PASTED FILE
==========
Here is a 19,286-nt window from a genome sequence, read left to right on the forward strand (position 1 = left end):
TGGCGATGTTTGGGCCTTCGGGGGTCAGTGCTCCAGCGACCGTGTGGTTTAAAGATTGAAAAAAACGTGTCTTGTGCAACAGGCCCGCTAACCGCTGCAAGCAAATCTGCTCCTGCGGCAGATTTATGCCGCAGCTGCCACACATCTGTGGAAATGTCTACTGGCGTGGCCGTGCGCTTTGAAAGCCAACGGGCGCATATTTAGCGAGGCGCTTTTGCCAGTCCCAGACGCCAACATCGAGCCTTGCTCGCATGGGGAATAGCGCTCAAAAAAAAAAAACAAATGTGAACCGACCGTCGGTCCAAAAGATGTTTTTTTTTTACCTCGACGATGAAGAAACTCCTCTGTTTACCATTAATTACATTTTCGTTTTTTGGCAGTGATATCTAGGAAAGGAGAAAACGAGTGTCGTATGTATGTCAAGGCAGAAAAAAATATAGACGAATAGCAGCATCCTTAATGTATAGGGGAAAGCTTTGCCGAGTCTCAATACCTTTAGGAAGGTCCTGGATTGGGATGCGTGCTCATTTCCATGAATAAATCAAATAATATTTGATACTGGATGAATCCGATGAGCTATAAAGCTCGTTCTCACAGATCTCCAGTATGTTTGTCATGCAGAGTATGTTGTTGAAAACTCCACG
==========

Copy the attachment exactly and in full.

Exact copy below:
Here is a 19,286-nt window from a genome sequence, read left to right on the forward strand (position 1 = left end):
TGGCGATGTTTGGGCCTTCGGGGGTCAGTGCTCCAGCGACCGTGTGGTTTAAAGATTGAAAAAAACGTGTCTTGTGCAACAGGCCCGCTAACCGCTGCAAGCAAATCTGCTCCTGCGGCAGATTTATGCCGCAGCTGCCACACATCTGTGGAAATGTCTACTGGCGTGGCCGTGCGCTTTGAAAGCCAACGGGCGCATATTTAGCGAGGCGCTTTTGCCAGTCCCAGACGCCAACATCGAGCCTTGCTCGCATGGGGAATAGCGCTCAAAAAAAAAAAACAAATGTGAACCGACCGTCGGTCCAAAAGATGTTTTTTTTTTACCTCGACGATGAAGAAACTCCTCTGTTTACCATTAATTACATTTTCGTTTTTTGGCAGTGATATCTAGGAAAGGAGAAAACGAGTGTCGTATGTATGTCAAGGCAGAAAAAAATATAGACGAATAGCAGCATCCTTAATGTATAGGGGAAAGCTTTGCCGAGTCTCAATACCTTTAGGAAGGTCCTGGATTGGGATGCGTGCTCATTTCCATGAATAAATCAAATAATATTTGATACTGGATGAATCCGATGAGCTATAAAGCTCGTTCTCACAGATCTCCAGTATGTTTGTCATGCAGAGTATGTTGTTGAAAACTCCACG